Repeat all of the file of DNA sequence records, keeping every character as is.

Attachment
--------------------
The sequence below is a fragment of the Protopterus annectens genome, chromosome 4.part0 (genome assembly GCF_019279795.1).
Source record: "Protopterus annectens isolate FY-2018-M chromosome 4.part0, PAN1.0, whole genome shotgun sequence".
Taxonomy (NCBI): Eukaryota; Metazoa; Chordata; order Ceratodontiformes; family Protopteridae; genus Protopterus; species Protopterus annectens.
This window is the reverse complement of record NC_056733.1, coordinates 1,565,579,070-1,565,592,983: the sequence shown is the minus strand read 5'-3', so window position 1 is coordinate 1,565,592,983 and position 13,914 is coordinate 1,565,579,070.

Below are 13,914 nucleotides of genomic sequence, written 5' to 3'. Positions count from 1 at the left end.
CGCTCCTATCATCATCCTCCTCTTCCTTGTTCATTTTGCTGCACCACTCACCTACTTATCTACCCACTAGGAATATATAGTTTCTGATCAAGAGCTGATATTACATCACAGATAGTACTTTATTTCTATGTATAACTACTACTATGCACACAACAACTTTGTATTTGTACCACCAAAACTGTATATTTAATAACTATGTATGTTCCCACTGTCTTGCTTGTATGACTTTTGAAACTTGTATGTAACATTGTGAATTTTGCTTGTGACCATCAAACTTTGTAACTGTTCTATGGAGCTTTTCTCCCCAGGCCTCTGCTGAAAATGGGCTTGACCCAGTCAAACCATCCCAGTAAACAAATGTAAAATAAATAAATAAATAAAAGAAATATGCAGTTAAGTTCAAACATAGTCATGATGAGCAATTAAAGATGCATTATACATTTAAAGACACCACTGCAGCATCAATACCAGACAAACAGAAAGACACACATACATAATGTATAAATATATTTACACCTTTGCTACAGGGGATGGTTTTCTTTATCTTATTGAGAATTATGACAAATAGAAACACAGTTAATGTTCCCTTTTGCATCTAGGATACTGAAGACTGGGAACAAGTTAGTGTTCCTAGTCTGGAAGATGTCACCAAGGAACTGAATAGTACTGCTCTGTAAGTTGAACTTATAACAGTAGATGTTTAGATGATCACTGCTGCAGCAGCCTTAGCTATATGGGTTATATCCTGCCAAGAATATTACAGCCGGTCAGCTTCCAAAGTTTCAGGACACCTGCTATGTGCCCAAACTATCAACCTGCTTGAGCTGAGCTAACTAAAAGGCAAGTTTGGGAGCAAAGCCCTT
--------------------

The sequence below is a fragment of the Protopterus annectens genome, chromosome 4.part0 (genome assembly GCF_019279795.1).
Source record: "Protopterus annectens isolate FY-2018-M chromosome 4.part0, PAN1.0, whole genome shotgun sequence".
Taxonomy (NCBI): Eukaryota; Metazoa; Chordata; order Ceratodontiformes; family Protopteridae; genus Protopterus; species Protopterus annectens.
This window is the reverse complement of record NC_056733.1, coordinates 1,565,579,070-1,565,592,983: the sequence shown is the minus strand read 5'-3', so window position 1 is coordinate 1,565,592,983 and position 13,914 is coordinate 1,565,579,070.

Below are 13,914 nucleotides of genomic sequence, written 5' to 3'. Positions count from 1 at the left end.
CGCTCCTATCATCATCCTCCTCTTCCTTGTTCATTTTGCTGCACCACTCACCTACTTATCTACCCACTAGGAATATATAGTTTCTGATCAAGAGCTGATATTACATCACAGATAGTACTTTATTTCTATGTATAACTACTACTATGCACACAACAACTTTGTATTTGTACCACCAAAACTGTATATTTAATAACTATGTATGTTCCCACTGTCTTGCTTGTATGACTTTTGAAACTTGTATGTAACATTGTGAATTTTGCTTGTGACCATCAAACTTTGTAACTGTTCTATGGAGCTTTTCTCCCCAGGCCTCTGCTGAAAATGGGCTTGACCCAGTCAAACCATCCCAGTAAACAAATGTAAAATAAATAAATAAATAAAAGAAATATGCAGTTAAGTTCAAACATAGTCATGATGAGCAATTAAAGATGCATTATACATTTAAAGACACCACTGCAGCATCAATACCAGACAAACAGAAAGACACACATACATAATGTATAAATATATTTACACCTTTGCTACAGGGGATGGTTTTCTTTATCTTATTGAGAATTATGACAAATAGAAACACAGTTAATGTTCCCTTTTGCATCTAGGATACTGAAGACTGGGAACAAGTTAGTGTTCCTAGTCTGGAAGATGTCACCAAGGAACTGAATAGTACTGCTCTGTAAGTTGAACTTATAACAGTAGATGTTTAGATGATCACTGCTGCAGCAGCCTTAGCTATATGGGTTATATCCTGCCAAGAATATTACAGCCGGTCAGCTTCCAAAGTTTCAGGACACCTGCTATGTGCCCAAACTATCAACCTGCTTGAGCTGAGCTAACTAAAAGGCAAGTTTGGGAGCAAAGCCCTT